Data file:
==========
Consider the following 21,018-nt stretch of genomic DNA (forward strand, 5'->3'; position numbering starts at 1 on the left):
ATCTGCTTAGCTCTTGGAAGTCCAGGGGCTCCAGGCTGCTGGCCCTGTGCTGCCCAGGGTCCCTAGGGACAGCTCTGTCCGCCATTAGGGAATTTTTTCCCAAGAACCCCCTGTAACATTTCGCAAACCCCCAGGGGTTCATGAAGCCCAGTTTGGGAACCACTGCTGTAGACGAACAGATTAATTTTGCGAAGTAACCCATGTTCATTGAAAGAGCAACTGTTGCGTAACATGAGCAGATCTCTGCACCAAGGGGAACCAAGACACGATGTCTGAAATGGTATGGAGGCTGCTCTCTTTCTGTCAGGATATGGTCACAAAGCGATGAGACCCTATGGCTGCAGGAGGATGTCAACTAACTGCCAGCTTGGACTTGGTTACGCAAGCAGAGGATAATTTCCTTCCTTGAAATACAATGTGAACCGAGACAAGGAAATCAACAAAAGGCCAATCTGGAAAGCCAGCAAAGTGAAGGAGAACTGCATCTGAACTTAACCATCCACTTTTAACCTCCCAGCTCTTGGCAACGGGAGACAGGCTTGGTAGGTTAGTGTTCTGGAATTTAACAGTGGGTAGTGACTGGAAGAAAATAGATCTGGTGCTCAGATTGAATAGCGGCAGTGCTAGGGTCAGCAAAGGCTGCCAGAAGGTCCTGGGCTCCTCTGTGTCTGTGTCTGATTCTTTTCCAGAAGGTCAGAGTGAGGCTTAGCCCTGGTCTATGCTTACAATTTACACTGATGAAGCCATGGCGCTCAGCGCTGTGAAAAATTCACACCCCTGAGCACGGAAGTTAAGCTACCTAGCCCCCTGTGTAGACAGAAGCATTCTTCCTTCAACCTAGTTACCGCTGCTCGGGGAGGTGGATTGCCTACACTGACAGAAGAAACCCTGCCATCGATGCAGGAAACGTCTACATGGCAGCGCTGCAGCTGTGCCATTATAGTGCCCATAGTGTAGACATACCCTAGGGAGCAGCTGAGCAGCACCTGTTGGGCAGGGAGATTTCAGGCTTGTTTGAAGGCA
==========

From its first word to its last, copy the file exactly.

Consider the following 21,018-nt stretch of genomic DNA (forward strand, 5'->3'; position numbering starts at 1 on the left):
ATCTGCTTAGCTCTTGGAAGTCCAGGGGCTCCAGGCTGCTGGCCCTGTGCTGCCCAGGGTCCCTAGGGACAGCTCTGTCCGCCATTAGGGAATTTTTTCCCAAGAACCCCCTGTAACATTTCGCAAACCCCCAGGGGTTCATGAAGCCCAGTTTGGGAACCACTGCTGTAGACGAACAGATTAATTTTGCGAAGTAACCCATGTTCATTGAAAGAGCAACTGTTGCGTAACATGAGCAGATCTCTGCACCAAGGGGAACCAAGACACGATGTCTGAAATGGTATGGAGGCTGCTCTCTTTCTGTCAGGATATGGTCACAAAGCGATGAGACCCTATGGCTGCAGGAGGATGTCAACTAACTGCCAGCTTGGACTTGGTTACGCAAGCAGAGGATAATTTCCTTCCTTGAAATACAATGTGAACCGAGACAAGGAAATCAACAAAAGGCCAATCTGGAAAGCCAGCAAAGTGAAGGAGAACTGCATCTGAACTTAACCATCCACTTTTAACCTCCCAGCTCTTGGCAACGGGAGACAGGCTTGGTAGGTTAGTGTTCTGGAATTTAACAGTGGGTAGTGACTGGAAGAAAATAGATCTGGTGCTCAGATTGAATAGCGGCAGTGCTAGGGTCAGCAAAGGCTGCCAGAAGGTCCTGGGCTCCTCTGTGTCTGTGTCTGATTCTTTTCCAGAAGGTCAGAGTGAGGCTTAGCCCTGGTCTATGCTTACAATTTACACTGATGAAGCCATGGCGCTCAGCGCTGTGAAAAATTCACACCCCTGAGCACGGAAGTTAAGCTACCTAGCCCCCTGTGTAGACAGAAGCATTCTTCCTTCAACCTAGTTACCGCTGCTCGGGGAGGTGGATTGCCTACACTGACAGAAGAAACCCTGCCATCGATGCAGGAAACGTCTACATGGCAGCGCTGCAGCTGTGCCATTATAGTGCCCATAGTGTAGACATACCCTAGGGAGCAGCTGAGCAGCACCTGTTGGGCAGGGAGATTTCAGGCTTGTTTGAAGGCA